The University of North Carolina (UNC) has made clear in legal filings that it will not enforce HB2, the state’s law requiring transgender people be refused access to restrooms in accordance with their gender identity. This is a reversal of sorts from the university’s prior position.
After HB2 first became law, UNC President Margaret Spellings announced that the system would comply with it, in that bathrooms and changing facilities would be “designated for and used only by persons based on their biological sex.” This is despite the fact that the university includes — and would continue to include — “gender identity” in its nondiscrimination policy. Her guidance noted, however, that the law “does not contain provisions concerning enforcement of the bathroom and changing facility requirements.” Though students were outraged by the compliance, it seemed that without enforcement, the status quo would not change.
Multiple suits have since been filed challenging HB2, including one filed by two transgender men represented by the ACLU and Lambda Legal who both work or study in the UNC system. The Department of Justice has also sued North Carolina over HB2, arguing that its bathroom restrictions violate federal nondiscrimination protections in employment (Title VII) and education (Title IX). UNC and its Board of Governors were among the defendants in that suit, which threatens to pull federal funding for the university if it violates Title IX.
In a legal declaration filed Friday in the ACLU/Lambda Legal case, Spellings indicated that she will do nothing to enforce discrimination against transgender students. “Pending a final judgment in this case,” she wrote, “I have no intent to exercise my authority to promulgate any guidelines or regulations that require that transgender students use the restrooms consistent with their biological sex.” She also promised that if any trans student or employee complained that they’d been forced to use the wrong restroom, she would investigate to ensure the university’s nondiscrimination policy was not violated.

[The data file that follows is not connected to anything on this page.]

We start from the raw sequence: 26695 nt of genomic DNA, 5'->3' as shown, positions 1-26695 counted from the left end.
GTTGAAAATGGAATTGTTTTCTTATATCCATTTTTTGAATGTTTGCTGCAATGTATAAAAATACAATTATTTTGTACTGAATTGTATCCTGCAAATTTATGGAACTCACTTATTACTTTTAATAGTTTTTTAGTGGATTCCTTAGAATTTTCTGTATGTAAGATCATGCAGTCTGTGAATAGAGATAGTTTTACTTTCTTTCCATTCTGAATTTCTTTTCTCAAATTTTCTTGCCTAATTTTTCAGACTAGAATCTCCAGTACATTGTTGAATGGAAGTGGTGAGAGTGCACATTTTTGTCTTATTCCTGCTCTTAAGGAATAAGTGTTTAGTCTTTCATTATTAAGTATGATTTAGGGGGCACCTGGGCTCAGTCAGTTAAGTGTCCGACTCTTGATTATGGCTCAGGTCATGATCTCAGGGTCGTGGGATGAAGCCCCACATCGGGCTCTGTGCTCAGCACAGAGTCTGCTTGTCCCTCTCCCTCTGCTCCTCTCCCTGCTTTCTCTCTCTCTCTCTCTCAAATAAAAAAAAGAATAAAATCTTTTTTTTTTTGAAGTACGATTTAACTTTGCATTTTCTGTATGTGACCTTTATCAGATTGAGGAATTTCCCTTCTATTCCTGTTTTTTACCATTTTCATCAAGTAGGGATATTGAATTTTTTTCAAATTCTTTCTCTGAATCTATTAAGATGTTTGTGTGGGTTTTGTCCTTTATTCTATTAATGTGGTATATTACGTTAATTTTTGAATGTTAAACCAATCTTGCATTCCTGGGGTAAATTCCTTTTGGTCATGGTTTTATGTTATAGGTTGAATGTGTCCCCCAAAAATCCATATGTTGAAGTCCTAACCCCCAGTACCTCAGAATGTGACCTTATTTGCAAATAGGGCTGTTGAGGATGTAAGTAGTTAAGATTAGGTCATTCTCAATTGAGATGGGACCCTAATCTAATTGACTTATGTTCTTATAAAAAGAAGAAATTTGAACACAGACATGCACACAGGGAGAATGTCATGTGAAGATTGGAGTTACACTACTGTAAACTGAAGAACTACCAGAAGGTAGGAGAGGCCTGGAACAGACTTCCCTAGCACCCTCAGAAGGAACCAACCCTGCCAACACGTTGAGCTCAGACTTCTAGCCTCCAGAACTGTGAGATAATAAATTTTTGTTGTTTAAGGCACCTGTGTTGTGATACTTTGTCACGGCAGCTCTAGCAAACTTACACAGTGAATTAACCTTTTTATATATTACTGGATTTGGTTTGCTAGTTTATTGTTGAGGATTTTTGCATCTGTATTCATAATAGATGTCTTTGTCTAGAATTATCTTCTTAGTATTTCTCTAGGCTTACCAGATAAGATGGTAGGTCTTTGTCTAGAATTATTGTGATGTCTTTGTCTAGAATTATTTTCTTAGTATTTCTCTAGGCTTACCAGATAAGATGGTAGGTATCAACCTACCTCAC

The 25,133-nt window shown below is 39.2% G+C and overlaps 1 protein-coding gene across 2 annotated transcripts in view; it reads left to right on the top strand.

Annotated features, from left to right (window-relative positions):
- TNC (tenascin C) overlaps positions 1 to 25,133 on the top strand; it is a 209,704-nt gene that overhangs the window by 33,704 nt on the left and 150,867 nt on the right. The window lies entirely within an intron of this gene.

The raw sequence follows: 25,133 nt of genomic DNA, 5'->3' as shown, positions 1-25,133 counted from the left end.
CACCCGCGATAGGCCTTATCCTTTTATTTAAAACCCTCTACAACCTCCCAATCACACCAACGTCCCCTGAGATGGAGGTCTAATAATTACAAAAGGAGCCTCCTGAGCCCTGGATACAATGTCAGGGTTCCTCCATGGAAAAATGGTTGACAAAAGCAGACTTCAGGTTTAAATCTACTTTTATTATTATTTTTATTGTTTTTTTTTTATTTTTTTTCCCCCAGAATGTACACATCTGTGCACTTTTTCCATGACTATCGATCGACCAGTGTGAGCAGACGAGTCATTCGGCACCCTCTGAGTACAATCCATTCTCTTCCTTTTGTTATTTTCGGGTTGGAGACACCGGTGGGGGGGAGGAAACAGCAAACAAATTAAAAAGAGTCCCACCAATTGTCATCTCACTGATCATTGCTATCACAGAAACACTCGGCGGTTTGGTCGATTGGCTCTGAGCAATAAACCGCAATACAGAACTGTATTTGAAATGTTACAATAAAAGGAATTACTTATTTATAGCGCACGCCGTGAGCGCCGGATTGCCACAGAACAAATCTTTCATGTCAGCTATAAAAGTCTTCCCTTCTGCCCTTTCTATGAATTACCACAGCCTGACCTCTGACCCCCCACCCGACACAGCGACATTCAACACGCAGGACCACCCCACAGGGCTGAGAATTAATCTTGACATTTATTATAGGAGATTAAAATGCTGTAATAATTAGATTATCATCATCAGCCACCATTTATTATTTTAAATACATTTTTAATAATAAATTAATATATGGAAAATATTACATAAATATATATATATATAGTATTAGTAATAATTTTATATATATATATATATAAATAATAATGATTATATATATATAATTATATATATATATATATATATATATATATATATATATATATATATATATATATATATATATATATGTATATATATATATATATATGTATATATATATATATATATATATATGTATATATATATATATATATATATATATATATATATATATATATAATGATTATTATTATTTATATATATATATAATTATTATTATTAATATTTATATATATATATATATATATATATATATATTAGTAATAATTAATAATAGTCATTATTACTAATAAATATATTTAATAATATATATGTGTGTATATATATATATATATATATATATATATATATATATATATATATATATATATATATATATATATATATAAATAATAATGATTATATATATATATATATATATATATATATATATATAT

According to Spellings, there have not been any such complaints since HB2 was enacted.
The threat of losing federal funding might not have been the only factor motivating Spellings’ reversal. Her original guidance depended on a sort of pleaded ignorance; the university would obey HB2, but since HB2 had no enforcement mechanism, UNC wouldn’t really have to do anything. Indeed, many of the state’s police departments have been similarly clueless as to how they would be expected to enforce HB2. Since then, however, Gov. Pat McCrory (R) has clarified how the law should be enforced.
This past Thursday, McCrory explained to reporters that violating HB2 constitutes trespassing. “We’re using trespassing laws that we were using before House Bill 2, we’re using that now,” he said. “But you know, it’s just basic privacy rights and that’s trespassing and we’ll continue to do that just like we were doing long before the Charlotte ordinance. So nothing’s really changed in that regard.”
— Bryan R. Anderson (@BryanRAnderson) May 26, 2016
The Charlotte ordinance the governor referred to was a policy passed by the city of Charlotte protecting LGBT people from discrimination, including in bathrooms. Though dozens of other cities and states have such laws, McCrory and HB2’s other supporters have regularly blamed Charlotte for forcing their hand to respond with a uniquely discriminatory law.
It’s unclear from McCrory’s use of the present perfect progressive tense if there have actually been any arrests under HB2. There have been plenty of arrests related to protests of HB2, but so far there have be no known arrests related to actual bathroom use.
If HB2’s restrictions are ever enforced, it now seems more likely, at least, that UNC’s more than 260,000 students, faculty, and staff will be spared.